Mark Cousins on his love-letter to female film-makers

Jane Fonda is among the narrators on an Irish director’s 14-hour epic documentary about female film-makers, writes Esther McCarthy.
Mark Cousins on his love-letter to female film-makers

Jane Fonda is among the narrators on an Irish director’s 14-hour epic documentary about female film-makers, writes Esther McCarthy.

Belfast-raised and Edinburgh-based filmmaker Mark Cousins writes a love letter to female filmmakers in his epic documentary Women Make Film.

It’s all about their work. Spanning fourteen hours and forty chapters, and narrated by actors including Tilda Swinton, Jane Fonda and Thandie Newton, the film is an opus to filmmakers past and present from all over the world.

Following rave reviews on the festival circuit, the documentary, years in the making and spanning thirteen decades and 183 filmmakers, is now on release.

If you had to pick three films that feature among the hundreds referenced here, what would they be?

“The first that I would choose is called Love Letter. It’s a Japanese film directed by Kinuyo Tanaka. What I love about it is first of all, it's a great film, a classic story, about a guy who's writing love letters for women who are not literate immediately after WW2.

“Kinuyo Tanaka was a movie star. But she decided at the age of fiftysomething to direct and she got to direct just at that stage when people were starting to write women off. And she directed, frankly, a masterpiece.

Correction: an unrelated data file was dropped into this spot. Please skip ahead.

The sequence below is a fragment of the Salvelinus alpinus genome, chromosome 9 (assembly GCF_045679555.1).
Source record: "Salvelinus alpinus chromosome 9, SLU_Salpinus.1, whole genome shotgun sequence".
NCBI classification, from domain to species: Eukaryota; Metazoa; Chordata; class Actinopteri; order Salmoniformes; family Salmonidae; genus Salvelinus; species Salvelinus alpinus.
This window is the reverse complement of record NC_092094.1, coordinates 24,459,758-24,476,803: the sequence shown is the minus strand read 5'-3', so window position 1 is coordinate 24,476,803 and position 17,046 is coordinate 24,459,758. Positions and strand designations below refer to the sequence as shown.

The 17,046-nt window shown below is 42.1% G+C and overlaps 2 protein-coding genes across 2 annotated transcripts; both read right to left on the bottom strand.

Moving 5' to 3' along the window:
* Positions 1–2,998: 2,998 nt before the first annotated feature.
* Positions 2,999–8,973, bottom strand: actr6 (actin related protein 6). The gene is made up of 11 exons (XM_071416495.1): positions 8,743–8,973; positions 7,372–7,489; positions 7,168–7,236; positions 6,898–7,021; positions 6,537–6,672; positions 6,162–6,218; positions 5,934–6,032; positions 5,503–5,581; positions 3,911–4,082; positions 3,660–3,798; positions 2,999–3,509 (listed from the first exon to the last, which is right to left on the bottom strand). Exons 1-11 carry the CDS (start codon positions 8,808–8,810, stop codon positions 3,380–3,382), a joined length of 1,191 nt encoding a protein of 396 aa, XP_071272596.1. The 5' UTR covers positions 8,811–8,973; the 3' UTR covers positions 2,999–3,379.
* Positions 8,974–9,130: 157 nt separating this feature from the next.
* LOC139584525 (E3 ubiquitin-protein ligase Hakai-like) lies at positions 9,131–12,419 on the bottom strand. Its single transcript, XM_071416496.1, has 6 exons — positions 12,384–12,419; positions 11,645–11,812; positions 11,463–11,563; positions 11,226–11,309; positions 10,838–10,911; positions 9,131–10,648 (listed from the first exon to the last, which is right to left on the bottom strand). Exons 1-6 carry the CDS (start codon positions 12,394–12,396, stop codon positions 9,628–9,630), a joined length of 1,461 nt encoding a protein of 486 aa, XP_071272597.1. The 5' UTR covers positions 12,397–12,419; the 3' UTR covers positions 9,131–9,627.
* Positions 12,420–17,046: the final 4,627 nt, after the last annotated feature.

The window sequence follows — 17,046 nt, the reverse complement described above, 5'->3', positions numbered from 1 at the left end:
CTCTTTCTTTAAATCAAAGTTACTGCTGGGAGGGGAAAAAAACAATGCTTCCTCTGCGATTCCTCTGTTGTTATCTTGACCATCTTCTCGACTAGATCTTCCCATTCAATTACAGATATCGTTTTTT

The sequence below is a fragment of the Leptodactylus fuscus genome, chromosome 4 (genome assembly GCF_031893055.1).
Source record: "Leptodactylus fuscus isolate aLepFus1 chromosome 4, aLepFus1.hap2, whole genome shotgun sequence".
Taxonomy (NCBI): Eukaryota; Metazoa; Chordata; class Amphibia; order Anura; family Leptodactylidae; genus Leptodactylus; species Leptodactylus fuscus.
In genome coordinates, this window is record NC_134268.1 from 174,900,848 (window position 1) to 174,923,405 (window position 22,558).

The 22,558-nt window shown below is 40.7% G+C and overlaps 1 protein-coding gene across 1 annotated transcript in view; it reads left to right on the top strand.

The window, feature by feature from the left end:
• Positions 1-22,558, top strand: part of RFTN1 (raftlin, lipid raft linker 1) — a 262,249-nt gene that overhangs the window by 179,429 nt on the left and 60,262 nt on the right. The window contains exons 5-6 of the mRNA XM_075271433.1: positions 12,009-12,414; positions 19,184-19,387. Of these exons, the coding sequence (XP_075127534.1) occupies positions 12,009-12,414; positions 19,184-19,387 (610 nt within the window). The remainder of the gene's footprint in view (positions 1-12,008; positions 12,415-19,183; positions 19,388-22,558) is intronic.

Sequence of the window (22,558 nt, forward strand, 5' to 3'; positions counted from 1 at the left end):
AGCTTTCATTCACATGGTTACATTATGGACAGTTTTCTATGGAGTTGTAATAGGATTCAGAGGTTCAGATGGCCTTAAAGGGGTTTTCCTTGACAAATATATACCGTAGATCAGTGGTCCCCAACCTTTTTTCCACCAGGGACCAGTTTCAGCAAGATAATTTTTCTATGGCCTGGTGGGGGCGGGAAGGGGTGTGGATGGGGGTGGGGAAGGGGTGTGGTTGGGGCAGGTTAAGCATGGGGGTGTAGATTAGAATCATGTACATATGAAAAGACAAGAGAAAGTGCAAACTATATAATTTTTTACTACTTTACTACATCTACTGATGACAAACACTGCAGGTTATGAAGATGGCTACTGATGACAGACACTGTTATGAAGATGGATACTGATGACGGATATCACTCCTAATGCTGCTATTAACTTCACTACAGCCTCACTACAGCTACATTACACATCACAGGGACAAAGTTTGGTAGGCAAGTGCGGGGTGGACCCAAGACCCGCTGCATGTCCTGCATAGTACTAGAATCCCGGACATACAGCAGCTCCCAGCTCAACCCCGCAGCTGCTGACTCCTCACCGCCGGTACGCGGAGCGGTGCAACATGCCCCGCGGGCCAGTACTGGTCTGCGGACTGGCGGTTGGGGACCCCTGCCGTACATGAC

“The second film I would choose is a war movie called The Ascent directed by Larisa Shepitko. I chose it because people again and again say women make great films about relationships and children. But this is the best war movie.

It's devastating, shocking and epic and physical and muscular, not words that are necessarily used about women's cinema. She died far too young. But the legacy of her films is remarkable.

“More recently, Alice Rohrwacher made this film called Happy as Lazzaro. I mention it because it's a film for our times. It's about a naive young man who works on a farm. And he thinks the best of people, and it's about idealism, and he's just a lovely human being and he helps people out.

“At a time when we're hopefully rediscovering the values of community and solidarity and friendship, and generosity, and kindness, this is a kind of manifesto for all of that.”

The move to promote and celebrate diversity in cinema has rarely felt more urgent. Why is this happening now?

“Harvey Weinstein was a horrible man. But he catalysed a kind of crisis of conscience in the film industry around the world, I think, particularly in the Western world.

“Lots of people did a bit of soul searching and realised whether they're an archivist or whether they run a film magazine or a radio show or a cinema, that they hadn't done enough.

“Therefore, there's been been a lot of good work, an undignified scramble, I would say, to acknowledge what films by female filmmakers are in archives around the world, and what can be done to show them and programme them and restore them and subtitle them.

“All of which is good.” Is it true you developed this project after asking about the great female filmmakers in every country you visited?

“I'm always interested in what I don't know, and it's been a long term thing for me. In the arts world, people think that it's all about self expression. I've always been interested in the world outside me, and what else is there?

Mark Cousins with Jane Fonda.